Roll-out of three weekly waste collections proposed in Somerset

Bin collection Image copyright PA
Image caption If the new system is approved by local councils it could come into operation from autumn next year

Households in Somerset could only have their bins emptied once every three weeks under new proposals.

Somerset Waste Partnership said the move could save about £1.7m annually while encouraging more recycling and cutting the amount of rubbish ending up in landfill sites.

Non-recyclable waste in the region is currently collected every fortnight.

If the new system is approved by local authorities it could come into operation from autumn next year.

The partnership manages recycling and waste services for Mendip, Sedgemoor, South Somerset and West Somerset district councils.

'Pressure on services'

Managing director Steve Read said: "At the moment, it's costing us over £12m just to put things in a hole in the ground.

"And when there are so many other pressures on services that are provided local authorities, that seems like something that together as a whole community, we can do something about."

The proposals have received a mixed response from local residents on BBC Somerset's Facebook page.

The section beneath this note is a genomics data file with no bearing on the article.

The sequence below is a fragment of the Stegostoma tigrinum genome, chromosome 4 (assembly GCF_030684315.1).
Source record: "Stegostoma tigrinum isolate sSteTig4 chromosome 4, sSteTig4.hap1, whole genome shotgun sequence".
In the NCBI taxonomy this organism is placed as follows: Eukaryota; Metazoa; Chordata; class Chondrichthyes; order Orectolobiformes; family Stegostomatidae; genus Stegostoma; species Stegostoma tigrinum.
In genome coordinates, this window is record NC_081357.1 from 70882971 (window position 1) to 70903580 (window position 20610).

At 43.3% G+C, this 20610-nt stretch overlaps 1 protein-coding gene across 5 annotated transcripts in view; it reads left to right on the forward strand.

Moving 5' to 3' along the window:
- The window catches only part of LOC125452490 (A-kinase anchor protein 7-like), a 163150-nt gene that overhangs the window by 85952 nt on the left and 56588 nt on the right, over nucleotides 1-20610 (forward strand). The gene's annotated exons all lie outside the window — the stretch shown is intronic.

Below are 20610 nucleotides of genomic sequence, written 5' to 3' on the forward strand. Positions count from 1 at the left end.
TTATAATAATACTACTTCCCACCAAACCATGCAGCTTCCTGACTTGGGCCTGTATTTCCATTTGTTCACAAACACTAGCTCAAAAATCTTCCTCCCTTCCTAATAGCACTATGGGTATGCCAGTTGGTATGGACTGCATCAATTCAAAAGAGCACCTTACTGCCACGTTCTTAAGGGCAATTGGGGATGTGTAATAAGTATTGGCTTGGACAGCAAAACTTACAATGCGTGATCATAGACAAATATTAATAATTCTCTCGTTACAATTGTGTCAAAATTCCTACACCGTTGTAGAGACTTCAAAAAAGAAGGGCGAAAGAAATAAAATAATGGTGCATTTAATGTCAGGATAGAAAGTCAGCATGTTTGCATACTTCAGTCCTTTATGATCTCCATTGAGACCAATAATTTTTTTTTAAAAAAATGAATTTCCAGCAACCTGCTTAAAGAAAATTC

Jessica Harper said: "Perfectly fine with this. We hardly ever fill up our black bin in two weeks anyway, it's all recycled or composted."

However, Marilyn Gough described the move as "a stupid idea" and said: "Bins in my street are always full and recycling is quite full."

And Roger Welton said: "I look forward to the reduction in our council tax bills."

Trials took place within the Taunton Deane borough in 2014 which saw more than 1,000 households have the collection of black bag waste reduced from fortnightly to three-weekly, retaining a weekly recycling and food waste service.

The trials were described by the partnership as having achieved 'significant success'.

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